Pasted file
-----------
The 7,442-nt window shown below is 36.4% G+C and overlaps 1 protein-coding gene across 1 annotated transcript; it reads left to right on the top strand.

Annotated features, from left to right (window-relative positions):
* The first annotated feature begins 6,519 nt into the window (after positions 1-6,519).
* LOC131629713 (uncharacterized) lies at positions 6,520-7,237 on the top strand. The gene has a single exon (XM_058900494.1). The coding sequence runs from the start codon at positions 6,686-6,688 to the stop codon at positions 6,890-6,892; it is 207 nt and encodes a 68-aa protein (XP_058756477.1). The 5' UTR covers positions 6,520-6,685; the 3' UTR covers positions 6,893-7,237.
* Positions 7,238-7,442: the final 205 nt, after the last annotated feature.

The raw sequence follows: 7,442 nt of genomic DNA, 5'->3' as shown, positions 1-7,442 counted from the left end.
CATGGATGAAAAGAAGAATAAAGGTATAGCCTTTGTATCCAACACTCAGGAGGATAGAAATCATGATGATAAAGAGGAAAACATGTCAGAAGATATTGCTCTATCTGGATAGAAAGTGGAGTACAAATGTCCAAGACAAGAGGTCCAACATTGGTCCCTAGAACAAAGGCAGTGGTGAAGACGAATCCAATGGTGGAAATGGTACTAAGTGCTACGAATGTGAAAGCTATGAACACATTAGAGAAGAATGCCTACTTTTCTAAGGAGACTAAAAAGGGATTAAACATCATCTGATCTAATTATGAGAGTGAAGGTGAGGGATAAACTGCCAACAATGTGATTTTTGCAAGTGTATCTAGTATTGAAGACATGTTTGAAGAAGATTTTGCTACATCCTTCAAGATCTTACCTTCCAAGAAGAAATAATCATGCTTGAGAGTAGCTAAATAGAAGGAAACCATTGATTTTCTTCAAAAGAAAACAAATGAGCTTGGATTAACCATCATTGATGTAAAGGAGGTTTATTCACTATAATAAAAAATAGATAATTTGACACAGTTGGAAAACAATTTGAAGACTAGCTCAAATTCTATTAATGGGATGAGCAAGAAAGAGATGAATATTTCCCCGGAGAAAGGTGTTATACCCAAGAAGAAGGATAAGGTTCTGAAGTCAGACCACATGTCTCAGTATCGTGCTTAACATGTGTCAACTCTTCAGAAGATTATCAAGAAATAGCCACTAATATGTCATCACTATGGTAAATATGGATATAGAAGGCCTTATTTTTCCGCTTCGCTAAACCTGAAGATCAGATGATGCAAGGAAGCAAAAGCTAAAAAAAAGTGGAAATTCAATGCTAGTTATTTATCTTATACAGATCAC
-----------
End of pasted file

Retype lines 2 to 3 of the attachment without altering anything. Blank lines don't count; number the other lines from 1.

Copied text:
Annotated features, from left to right (window-relative positions):
* The first annotated feature begins 6,519 nt into the window (after positions 1-6,519).